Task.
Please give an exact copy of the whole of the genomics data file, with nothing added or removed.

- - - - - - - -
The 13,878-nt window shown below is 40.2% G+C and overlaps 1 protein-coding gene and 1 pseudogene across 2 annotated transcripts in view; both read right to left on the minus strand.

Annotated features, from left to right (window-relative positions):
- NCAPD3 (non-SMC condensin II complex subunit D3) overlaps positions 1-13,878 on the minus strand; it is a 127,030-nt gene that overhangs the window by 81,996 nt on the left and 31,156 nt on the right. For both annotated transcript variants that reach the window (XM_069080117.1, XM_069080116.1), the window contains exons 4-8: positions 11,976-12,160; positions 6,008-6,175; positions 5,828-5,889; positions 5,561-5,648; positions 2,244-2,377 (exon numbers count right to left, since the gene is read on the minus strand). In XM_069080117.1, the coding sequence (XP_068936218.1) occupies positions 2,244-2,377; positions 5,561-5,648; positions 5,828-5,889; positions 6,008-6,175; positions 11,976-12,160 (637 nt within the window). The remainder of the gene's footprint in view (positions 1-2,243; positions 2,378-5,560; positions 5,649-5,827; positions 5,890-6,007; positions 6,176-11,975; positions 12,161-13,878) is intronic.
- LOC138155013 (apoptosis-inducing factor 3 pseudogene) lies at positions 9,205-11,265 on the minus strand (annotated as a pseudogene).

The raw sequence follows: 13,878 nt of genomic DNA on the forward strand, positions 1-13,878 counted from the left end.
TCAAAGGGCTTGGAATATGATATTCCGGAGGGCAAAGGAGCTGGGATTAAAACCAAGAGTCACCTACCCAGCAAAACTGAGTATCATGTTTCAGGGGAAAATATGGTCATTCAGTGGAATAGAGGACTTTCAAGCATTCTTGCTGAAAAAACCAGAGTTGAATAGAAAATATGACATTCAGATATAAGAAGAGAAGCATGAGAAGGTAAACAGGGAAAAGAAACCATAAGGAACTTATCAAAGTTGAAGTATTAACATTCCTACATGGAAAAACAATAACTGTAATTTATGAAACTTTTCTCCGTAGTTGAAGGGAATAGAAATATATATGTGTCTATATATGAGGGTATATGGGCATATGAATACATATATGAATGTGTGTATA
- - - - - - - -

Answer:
The 13,878-nt window shown below is 40.2% G+C and overlaps 1 protein-coding gene and 1 pseudogene across 2 annotated transcripts in view; both read right to left on the minus strand.

Annotated features, from left to right (window-relative positions):
- NCAPD3 (non-SMC condensin II complex subunit D3) overlaps positions 1-13,878 on the minus strand; it is a 127,030-nt gene that overhangs the window by 81,996 nt on the left and 31,156 nt on the right. For both annotated transcript variants that reach the window (XM_069080117.1, XM_069080116.1), the window contains exons 4-8: positions 11,976-12,160; positions 6,008-6,175; positions 5,828-5,889; positions 5,561-5,648; positions 2,244-2,377 (exon numbers count right to left, since the gene is read on the minus strand). In XM_069080117.1, the coding sequence (XP_068936218.1) occupies positions 2,244-2,377; positions 5,561-5,648; positions 5,828-5,889; positions 6,008-6,175; positions 11,976-12,160 (637 nt within the window). The remainder of the gene's footprint in view (positions 1-2,243; positions 2,378-5,560; positions 5,649-5,827; positions 5,890-6,007; positions 6,176-11,975; positions 12,161-13,878) is intronic.
- LOC138155013 (apoptosis-inducing factor 3 pseudogene) lies at positions 9,205-11,265 on the minus strand (annotated as a pseudogene).

The raw sequence follows: 13,878 nt of genomic DNA on the forward strand, positions 1-13,878 counted from the left end.
TCAAAGGGCTTGGAATATGATATTCCGGAGGGCAAAGGAGCTGGGATTAAAACCAAGAGTCACCTACCCAGCAAAACTGAGTATCATGTTTCAGGGGAAAATATGGTCATTCAGTGGAATAGAGGACTTTCAAGCATTCTTGCTGAAAAAACCAGAGTTGAATAGAAAATATGACATTCAGATATAAGAAGAGAAGCATGAGAAGGTAAACAGGGAAAAGAAACCATAAGGAACTTATCAAAGTTGAAGTATTAACATTCCTACATGGAAAAACAATAACTGTAATTTATGAAACTTTTCTCCGTAGTTGAAGGGAATAGAAATATATATGTGTCTATATATGAGGGTATATGGGCATATGAATACATATATGAATGTGTGTATA